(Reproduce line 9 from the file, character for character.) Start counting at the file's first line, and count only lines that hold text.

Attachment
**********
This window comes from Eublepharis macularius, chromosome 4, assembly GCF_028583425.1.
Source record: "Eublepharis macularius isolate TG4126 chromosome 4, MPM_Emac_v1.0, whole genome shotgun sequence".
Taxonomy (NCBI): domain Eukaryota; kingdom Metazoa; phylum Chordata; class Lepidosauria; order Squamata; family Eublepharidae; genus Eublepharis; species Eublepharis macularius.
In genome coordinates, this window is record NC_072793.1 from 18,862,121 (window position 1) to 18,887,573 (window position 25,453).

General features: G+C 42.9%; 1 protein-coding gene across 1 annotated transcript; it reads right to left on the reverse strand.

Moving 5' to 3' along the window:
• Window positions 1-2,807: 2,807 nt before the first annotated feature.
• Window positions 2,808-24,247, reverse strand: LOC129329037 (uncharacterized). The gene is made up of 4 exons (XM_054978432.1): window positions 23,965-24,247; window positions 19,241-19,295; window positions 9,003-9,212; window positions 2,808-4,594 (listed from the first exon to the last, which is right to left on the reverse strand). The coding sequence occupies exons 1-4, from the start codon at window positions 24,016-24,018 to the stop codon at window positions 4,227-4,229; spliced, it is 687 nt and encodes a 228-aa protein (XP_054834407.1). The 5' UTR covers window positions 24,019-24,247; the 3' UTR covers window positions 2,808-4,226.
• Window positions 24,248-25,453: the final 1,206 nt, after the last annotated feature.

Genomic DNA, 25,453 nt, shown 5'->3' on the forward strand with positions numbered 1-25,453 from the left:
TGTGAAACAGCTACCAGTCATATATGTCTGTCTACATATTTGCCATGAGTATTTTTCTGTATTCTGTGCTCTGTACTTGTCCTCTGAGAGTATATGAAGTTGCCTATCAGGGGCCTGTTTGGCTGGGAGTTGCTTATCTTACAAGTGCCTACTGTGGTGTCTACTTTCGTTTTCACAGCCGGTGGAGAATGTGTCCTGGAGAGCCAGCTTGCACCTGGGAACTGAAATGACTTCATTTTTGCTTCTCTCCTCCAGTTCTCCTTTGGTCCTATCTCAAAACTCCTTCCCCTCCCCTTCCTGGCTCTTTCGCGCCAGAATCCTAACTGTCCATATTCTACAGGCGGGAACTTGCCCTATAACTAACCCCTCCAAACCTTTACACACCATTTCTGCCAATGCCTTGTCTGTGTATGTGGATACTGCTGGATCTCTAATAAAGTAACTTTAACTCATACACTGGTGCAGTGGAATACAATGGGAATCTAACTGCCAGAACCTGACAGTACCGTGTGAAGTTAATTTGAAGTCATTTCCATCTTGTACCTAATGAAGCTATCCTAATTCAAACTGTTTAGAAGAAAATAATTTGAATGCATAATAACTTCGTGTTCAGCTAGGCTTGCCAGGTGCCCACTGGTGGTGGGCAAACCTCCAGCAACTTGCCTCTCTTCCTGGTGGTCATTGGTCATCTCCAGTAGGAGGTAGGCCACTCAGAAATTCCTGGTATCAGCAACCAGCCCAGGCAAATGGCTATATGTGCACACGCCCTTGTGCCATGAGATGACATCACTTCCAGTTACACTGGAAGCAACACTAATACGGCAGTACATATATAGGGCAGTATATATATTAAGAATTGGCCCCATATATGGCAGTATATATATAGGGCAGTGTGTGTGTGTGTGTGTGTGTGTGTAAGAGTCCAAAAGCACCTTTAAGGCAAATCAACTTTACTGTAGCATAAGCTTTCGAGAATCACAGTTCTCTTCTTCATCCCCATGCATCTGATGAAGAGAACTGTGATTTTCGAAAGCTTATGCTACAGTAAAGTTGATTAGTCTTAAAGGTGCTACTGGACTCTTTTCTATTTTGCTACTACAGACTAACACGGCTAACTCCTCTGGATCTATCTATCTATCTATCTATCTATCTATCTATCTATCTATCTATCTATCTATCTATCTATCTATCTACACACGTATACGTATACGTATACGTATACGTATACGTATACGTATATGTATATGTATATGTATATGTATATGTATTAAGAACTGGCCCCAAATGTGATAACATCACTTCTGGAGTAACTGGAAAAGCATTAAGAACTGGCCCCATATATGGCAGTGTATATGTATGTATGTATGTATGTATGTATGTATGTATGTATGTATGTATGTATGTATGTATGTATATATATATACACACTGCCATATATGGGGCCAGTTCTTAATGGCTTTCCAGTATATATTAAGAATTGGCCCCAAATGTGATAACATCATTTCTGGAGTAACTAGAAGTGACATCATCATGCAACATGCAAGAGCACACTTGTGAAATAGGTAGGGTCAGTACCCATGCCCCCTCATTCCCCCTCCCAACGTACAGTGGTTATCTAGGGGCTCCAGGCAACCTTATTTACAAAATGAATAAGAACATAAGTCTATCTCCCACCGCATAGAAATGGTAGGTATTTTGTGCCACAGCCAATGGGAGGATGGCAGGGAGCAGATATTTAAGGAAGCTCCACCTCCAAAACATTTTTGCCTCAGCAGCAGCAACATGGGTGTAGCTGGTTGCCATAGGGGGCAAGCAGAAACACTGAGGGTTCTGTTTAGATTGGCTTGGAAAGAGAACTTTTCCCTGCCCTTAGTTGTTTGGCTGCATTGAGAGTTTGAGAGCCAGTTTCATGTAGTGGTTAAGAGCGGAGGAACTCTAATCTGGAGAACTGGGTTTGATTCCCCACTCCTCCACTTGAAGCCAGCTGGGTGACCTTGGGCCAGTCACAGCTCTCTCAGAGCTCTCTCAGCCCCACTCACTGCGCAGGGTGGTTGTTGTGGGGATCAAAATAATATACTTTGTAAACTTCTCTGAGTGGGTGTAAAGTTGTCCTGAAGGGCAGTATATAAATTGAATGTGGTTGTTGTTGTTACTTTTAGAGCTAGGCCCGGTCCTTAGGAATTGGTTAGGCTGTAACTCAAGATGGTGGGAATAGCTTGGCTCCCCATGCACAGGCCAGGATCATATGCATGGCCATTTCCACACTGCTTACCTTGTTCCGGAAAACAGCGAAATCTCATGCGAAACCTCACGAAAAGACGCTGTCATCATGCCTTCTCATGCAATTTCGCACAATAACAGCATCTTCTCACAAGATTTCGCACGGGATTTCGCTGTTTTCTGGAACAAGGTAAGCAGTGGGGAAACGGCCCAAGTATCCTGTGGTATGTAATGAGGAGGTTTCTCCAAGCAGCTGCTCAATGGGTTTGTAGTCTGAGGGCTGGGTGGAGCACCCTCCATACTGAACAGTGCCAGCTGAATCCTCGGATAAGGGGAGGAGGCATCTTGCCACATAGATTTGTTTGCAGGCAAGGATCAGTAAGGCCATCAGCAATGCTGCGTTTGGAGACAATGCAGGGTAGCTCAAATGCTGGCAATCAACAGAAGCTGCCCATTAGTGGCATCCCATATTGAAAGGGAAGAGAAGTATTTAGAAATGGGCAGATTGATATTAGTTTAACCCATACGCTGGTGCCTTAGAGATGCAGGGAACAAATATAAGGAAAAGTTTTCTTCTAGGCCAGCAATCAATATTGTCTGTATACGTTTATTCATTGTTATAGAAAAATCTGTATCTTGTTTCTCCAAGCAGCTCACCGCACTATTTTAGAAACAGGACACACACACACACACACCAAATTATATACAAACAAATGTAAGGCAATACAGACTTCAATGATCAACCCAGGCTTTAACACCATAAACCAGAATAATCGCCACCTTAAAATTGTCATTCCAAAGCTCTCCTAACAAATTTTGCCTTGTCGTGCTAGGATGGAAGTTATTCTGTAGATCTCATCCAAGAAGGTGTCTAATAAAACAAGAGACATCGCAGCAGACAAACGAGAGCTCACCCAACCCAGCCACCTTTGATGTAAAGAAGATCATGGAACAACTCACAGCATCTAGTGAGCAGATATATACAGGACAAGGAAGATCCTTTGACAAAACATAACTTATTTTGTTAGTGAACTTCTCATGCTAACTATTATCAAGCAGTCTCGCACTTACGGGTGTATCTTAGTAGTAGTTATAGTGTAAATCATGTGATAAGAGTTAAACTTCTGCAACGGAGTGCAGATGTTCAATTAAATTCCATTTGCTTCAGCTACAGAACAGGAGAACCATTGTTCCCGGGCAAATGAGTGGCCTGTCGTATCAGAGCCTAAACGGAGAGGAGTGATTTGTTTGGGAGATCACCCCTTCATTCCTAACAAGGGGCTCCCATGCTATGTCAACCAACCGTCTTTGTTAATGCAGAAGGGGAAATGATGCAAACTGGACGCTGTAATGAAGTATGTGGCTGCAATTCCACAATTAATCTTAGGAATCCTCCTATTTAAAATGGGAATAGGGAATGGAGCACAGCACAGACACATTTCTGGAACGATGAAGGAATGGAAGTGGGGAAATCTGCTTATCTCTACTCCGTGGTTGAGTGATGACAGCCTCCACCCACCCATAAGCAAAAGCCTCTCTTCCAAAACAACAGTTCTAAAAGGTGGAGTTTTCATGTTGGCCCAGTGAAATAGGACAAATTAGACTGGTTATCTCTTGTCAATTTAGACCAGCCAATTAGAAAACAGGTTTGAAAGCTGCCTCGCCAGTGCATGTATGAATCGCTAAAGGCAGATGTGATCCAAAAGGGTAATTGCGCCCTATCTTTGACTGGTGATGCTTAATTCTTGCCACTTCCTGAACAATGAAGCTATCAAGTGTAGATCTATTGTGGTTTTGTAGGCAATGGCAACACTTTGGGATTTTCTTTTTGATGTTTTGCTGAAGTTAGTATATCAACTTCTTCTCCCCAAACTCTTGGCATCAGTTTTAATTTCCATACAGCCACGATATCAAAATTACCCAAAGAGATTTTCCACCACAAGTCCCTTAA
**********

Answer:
• Window positions 24,248-25,453: the final 1,206 nt, after the last annotated feature.